Stewardship of Treasure
For where your treasure is, there also will your heart be. Matthew 6:21
Why do we share our TREASURE?
Christian discipleship requires that we put Christ first in every aspect of our lives, including our finances. Are you grateful to God that you are employed? Do you recognize the blessings the Lord has bestowed on you financially? How will you commit to giving back to the Lord a portion of your income? As you discern the amount of your gift, remember that God calls us to give from our “first fruits,” not from our leftovers. Ask for the grace to put God first in your finances.
At St. Michael, we give to God according to the scriptural “tithe”, which literally means 10% of one’s harvest or income. Why should we determine the amount of our gift based on a percentage of income. We give the tithe because it is a scriptural benchmark that has been honored since the early Church (see Malachi 3:10).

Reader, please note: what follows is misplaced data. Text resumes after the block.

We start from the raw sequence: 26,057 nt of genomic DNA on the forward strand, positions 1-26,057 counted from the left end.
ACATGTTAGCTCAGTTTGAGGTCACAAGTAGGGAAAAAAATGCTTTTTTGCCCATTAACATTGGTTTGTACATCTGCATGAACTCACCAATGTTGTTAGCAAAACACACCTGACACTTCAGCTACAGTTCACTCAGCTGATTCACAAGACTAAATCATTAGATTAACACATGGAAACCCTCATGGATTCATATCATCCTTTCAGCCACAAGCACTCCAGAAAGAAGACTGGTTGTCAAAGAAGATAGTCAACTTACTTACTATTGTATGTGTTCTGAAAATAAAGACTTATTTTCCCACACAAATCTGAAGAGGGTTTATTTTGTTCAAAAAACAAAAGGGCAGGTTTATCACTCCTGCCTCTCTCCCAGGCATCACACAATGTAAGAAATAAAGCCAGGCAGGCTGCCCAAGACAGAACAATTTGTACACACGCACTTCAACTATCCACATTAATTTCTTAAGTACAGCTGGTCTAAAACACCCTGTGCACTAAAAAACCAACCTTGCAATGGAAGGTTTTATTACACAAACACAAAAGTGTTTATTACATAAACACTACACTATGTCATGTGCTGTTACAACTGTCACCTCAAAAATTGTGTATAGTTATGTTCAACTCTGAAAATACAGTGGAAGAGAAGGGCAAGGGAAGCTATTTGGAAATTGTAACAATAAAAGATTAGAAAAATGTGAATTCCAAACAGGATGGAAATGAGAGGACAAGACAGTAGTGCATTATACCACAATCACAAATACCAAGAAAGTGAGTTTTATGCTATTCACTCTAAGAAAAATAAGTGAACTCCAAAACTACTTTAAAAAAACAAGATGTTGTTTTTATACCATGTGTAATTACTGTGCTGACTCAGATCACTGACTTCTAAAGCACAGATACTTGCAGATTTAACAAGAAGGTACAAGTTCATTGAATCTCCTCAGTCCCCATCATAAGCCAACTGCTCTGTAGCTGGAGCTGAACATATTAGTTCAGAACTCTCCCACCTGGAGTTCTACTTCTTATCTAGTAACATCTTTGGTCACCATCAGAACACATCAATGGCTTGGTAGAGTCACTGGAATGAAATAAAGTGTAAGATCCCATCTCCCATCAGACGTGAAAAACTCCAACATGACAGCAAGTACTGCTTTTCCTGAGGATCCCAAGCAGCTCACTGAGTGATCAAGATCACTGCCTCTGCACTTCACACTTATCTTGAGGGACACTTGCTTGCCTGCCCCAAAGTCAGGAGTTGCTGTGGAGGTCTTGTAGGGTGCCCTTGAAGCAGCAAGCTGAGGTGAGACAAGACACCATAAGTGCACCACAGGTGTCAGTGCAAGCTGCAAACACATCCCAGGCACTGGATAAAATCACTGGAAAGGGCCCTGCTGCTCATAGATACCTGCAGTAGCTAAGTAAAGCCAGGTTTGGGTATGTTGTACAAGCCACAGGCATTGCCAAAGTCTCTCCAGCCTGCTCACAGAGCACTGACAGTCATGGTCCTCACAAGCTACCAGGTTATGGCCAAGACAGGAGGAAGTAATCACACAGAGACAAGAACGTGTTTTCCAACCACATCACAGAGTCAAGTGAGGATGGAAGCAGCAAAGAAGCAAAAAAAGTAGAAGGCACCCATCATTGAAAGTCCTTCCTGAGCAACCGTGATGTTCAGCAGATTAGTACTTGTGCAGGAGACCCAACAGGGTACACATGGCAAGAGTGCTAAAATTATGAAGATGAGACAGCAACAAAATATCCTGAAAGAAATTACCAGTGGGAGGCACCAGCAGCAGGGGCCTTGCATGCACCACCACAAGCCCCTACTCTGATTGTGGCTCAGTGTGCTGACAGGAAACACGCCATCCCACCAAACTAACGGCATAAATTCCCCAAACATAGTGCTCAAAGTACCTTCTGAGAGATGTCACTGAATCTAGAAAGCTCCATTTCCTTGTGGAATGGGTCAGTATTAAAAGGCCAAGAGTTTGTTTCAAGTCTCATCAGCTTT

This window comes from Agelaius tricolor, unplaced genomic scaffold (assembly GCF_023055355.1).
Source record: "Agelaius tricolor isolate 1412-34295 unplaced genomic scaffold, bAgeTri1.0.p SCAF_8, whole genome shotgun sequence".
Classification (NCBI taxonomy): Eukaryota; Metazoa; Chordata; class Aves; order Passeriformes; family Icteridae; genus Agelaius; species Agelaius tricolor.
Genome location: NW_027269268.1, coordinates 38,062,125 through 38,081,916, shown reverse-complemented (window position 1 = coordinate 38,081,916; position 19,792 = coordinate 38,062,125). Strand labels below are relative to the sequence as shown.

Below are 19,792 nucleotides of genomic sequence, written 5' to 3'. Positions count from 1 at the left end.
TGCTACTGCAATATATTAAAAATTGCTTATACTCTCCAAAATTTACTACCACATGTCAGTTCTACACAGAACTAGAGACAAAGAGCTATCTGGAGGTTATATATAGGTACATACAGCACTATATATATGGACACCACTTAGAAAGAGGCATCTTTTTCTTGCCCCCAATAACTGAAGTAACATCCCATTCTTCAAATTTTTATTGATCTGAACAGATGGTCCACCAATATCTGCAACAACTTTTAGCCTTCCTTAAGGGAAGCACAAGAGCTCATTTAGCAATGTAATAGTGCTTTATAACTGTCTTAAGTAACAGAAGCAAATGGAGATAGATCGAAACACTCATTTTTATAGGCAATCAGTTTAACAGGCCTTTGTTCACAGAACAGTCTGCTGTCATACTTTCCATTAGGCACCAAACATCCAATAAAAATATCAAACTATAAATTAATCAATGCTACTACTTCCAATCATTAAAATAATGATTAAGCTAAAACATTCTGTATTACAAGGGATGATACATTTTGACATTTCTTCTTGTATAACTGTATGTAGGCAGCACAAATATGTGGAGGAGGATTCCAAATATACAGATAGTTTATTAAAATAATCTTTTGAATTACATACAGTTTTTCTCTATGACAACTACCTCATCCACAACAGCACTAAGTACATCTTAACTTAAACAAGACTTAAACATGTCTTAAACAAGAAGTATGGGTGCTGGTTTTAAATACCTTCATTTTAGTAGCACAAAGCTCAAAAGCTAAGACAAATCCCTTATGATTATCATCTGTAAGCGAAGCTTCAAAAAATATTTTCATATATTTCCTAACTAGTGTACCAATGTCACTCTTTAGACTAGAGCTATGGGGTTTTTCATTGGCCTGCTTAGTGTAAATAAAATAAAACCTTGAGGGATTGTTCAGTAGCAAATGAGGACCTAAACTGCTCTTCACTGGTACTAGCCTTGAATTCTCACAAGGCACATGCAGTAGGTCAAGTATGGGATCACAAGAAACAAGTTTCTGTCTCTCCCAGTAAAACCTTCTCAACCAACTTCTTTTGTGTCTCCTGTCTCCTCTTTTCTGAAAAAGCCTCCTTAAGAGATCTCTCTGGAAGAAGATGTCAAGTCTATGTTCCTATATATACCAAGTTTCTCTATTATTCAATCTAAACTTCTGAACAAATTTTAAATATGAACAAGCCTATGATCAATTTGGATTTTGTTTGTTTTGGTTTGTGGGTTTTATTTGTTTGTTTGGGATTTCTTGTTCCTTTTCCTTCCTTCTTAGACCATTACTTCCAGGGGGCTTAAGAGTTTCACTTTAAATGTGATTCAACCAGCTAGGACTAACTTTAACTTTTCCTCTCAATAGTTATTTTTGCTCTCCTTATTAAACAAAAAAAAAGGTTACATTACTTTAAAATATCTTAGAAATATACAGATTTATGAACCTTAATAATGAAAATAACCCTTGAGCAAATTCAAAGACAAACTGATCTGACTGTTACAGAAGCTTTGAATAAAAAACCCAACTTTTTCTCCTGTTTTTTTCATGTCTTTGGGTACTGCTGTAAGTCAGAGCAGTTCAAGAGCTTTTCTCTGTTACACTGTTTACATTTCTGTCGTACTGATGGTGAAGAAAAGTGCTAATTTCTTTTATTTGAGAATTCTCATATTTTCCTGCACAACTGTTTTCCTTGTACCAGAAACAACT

Each family is encouraged to break up the tithe as follows:
5% to God through the parish offertory
1% to the diocese
4% to other charitable causes
If you’re unable to give the full biblical tithe right now, assess what percentage you can
give, and then move up by 1% or 2% increments each year until you can reach the full 10%.
If you know you should increase your level of giving, but find it difficult to do so, challenge yourself: “How much do I spend every month on entertainment and eating out? Does my spending reflect the priority of God in my life?”
GRATITUDE is the fundamental reason to GIVE
To be grateful is to recognize the Love of God in everything he has given us – and He has given us everything. Every breath we draw is a gift of His love, every moment of existence is a grace, for it brings with it immense graces from Him. Gratitude therefore takes nothing for granted, is never unresponsive, is constantly awakening to new wonder and to praise of the goodness of God. For the grateful person knows that God is good, not by hearsay but by experience. And that is what makes all the difference. - Thomas Merton